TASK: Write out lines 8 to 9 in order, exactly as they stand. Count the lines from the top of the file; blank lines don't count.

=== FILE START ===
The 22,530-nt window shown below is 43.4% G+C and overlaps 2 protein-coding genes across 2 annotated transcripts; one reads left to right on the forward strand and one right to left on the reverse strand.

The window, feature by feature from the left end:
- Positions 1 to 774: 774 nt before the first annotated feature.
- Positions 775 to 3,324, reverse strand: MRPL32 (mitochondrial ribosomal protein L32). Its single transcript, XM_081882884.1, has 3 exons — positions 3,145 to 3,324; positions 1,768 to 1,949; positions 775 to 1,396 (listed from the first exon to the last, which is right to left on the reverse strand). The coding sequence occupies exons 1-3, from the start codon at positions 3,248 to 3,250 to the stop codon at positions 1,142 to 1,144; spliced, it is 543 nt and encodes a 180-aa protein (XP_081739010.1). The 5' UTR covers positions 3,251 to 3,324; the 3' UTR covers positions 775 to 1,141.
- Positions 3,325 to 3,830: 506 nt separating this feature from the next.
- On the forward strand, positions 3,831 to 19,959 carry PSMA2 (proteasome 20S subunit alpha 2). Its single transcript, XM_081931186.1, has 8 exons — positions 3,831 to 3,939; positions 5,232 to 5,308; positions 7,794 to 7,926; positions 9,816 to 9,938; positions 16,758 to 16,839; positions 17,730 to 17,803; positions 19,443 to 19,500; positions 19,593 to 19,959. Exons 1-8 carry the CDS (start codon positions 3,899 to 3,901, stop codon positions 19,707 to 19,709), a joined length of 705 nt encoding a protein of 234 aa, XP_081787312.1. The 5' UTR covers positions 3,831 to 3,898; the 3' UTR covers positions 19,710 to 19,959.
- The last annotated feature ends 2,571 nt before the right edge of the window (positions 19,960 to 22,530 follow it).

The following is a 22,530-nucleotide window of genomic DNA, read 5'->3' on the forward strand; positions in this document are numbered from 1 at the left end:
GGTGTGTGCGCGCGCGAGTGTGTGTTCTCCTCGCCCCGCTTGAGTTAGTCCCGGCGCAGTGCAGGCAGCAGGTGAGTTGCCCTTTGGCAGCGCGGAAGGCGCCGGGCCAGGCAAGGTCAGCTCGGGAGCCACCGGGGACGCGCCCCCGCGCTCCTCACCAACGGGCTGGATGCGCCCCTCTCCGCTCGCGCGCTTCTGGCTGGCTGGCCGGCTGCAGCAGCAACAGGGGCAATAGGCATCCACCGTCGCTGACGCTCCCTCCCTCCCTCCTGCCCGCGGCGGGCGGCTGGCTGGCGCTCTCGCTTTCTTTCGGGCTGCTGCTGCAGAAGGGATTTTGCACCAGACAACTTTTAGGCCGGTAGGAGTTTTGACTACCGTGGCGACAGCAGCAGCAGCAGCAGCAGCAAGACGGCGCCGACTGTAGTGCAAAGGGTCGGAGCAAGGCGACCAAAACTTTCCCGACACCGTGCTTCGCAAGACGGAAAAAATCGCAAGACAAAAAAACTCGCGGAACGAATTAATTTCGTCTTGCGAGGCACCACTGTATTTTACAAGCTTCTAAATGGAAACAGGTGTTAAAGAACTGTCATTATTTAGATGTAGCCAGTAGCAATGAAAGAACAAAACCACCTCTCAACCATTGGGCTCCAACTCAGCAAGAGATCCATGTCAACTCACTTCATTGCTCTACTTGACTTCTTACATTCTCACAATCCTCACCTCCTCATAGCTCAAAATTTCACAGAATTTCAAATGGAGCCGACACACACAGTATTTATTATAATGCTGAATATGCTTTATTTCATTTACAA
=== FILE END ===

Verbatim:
The following is a 22,530-nucleotide window of genomic DNA, read 5'->3' on the forward strand; positions in this document are numbered from 1 at the left end:
GGTGTGTGCGCGCGCGAGTGTGTGTTCTCCTCGCCCCGCTTGAGTTAGTCCCGGCGCAGTGCAGGCAGCAGGTGAGTTGCCCTTTGGCAGCGCGGAAGGCGCCGGGCCAGGCAAGGTCAGCTCGGGAGCCACCGGGGACGCGCCCCCGCGCTCCTCACCAACGGGCTGGATGCGCCCCTCTCCGCTCGCGCGCTTCTGGCTGGCTGGCCGGCTGCAGCAGCAACAGGGGCAATAGGCATCCACCGTCGCTGACGCTCCCTCCCTCCCTCCTGCCCGCGGCGGGCGGCTGGCTGGCGCTCTCGCTTTCTTTCGGGCTGCTGCTGCAGAAGGGATTTTGCACCAGACAACTTTTAGGCCGGTAGGAGTTTTGACTACCGTGGCGACAGCAGCAGCAGCAGCAGCAGCAAGACGGCGCCGACTGTAGTGCAAAGGGTCGGAGCAAGGCGACCAAAACTTTCCCGACACCGTGCTTCGCAAGACGGAAAAAATCGCAAGACAAAAAAACTCGCGGAACGAATTAATTTCGTCTTGCGAGGCACCACTGTATTTTACAAGCTTCTAAATGGAAACAGGTGTTAAAGAACTGTCATTATTTAGATGTAGCCAGTAGCAATGAAAGAACAAAACCACCTCTCAACCATTGGGCTCCAACTCAGCAAGAGATCCATGTCAACTCACTTCATTGCTCTACTTGACTTCTTACATTCTCACAATCCTCACCTCCTCATAGCTCAAAATTTCACAGAATTTCAAATGGAGCCGACACACACAGTATTTATTATAATGCTGAATATGCTTTATTTCATTTACAA